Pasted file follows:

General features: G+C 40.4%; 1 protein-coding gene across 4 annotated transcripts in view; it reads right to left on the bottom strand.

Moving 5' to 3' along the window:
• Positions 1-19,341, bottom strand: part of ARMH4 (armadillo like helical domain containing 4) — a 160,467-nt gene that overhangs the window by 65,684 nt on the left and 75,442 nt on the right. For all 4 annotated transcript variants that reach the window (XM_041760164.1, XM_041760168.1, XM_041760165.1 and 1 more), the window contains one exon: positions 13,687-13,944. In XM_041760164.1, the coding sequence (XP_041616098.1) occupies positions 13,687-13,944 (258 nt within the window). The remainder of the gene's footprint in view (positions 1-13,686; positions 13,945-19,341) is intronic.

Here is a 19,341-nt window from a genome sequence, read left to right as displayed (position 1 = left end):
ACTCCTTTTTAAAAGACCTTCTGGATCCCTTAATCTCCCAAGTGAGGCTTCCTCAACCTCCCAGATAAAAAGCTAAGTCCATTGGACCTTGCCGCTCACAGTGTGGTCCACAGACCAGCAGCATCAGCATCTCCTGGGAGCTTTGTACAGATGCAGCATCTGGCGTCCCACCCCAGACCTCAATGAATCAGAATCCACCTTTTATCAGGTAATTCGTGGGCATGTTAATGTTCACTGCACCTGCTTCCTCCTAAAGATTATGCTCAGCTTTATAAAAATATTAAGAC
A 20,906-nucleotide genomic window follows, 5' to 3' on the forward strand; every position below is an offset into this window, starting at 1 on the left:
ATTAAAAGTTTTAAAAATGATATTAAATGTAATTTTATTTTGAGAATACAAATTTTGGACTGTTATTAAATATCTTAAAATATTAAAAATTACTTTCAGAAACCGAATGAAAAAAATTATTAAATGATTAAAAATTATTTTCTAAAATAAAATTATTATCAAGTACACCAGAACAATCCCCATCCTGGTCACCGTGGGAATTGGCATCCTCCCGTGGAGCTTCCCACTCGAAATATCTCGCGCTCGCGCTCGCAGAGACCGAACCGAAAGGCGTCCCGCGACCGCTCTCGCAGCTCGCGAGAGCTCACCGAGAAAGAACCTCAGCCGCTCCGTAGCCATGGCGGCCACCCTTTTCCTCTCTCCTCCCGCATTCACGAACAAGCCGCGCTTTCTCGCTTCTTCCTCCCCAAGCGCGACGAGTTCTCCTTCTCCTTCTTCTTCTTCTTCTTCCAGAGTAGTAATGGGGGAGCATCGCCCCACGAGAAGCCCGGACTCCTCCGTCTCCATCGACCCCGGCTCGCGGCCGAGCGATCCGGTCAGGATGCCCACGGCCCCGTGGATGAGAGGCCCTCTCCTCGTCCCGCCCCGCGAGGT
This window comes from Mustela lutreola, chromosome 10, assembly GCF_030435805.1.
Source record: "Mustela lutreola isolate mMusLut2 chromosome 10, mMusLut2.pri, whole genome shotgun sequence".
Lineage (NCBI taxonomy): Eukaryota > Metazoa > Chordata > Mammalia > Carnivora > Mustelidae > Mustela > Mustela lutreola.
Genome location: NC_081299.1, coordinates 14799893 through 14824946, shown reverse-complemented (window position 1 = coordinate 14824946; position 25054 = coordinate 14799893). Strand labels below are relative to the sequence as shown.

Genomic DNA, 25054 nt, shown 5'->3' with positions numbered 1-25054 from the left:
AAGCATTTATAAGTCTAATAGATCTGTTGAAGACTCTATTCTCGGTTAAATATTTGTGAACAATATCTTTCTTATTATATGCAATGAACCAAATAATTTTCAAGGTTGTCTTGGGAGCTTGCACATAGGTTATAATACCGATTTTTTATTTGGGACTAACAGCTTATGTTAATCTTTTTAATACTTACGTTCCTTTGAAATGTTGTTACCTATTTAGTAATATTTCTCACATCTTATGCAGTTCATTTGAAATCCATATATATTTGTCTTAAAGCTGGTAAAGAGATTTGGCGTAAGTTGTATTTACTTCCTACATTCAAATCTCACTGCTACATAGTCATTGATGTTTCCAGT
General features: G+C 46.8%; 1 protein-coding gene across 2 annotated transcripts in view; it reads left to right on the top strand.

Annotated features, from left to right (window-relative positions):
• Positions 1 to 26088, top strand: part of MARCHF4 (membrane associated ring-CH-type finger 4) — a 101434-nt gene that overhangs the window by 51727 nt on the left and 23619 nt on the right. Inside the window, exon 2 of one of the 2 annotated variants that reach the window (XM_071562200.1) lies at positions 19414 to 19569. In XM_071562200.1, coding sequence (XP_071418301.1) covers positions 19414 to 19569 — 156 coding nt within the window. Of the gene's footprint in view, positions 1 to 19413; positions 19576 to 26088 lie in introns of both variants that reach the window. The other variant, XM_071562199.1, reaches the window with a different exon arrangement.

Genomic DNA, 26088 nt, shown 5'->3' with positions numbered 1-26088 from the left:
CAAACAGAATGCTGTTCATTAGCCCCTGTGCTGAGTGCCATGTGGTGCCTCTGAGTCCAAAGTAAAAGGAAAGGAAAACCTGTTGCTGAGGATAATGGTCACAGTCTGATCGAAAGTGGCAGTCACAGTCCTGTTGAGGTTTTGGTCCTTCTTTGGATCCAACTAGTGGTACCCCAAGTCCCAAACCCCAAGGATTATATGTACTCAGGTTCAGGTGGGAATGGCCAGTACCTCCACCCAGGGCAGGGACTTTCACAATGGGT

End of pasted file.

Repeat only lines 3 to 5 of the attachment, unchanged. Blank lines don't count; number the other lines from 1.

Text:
• Positions 1-19,341, bottom strand: part of ARMH4 (armadillo like helical domain containing 4) — a 160,467-nt gene that overhangs the window by 65,684 nt on the left and 75,442 nt on the right. For all 4 annotated transcript variants that reach the window (XM_041760164.1, XM_041760168.1, XM_041760165.1 and 1 more), the window contains one exon: positions 13,687-13,944. In XM_041760164.1, the coding sequence (XP_041616098.1) occupies positions 13,687-13,944 (258 nt within the window). The remainder of the gene's footprint in view (positions 1-13,686; positions 13,945-19,341) is intronic.

Here is a 19,341-nt window from a genome sequence, read left to right as displayed (position 1 = left end):
ACTCCTTTTTAAAAGACCTTCTGGATCCCTTAATCTCCCAAGTGAGGCTTCCTCAACCTCCCAGATAAAAAGCTAAGTCCATTGGACCTTGCCGCTCACAGTGTGGTCCACAGACCAGCAGCATCAGCATCTCCTGGGAGCTTTGTACAGATGCAGCATCTGGCGTCCCACCCCAGACCTCAATGAATCAGAATCCACCTTTTATCAGGTAATTCGTGGGCATGTTAATGTTCACTGCACCTGCTTCCTCCTAAAGATTATGCTCAGCTTTATAAAAATATTAAGAC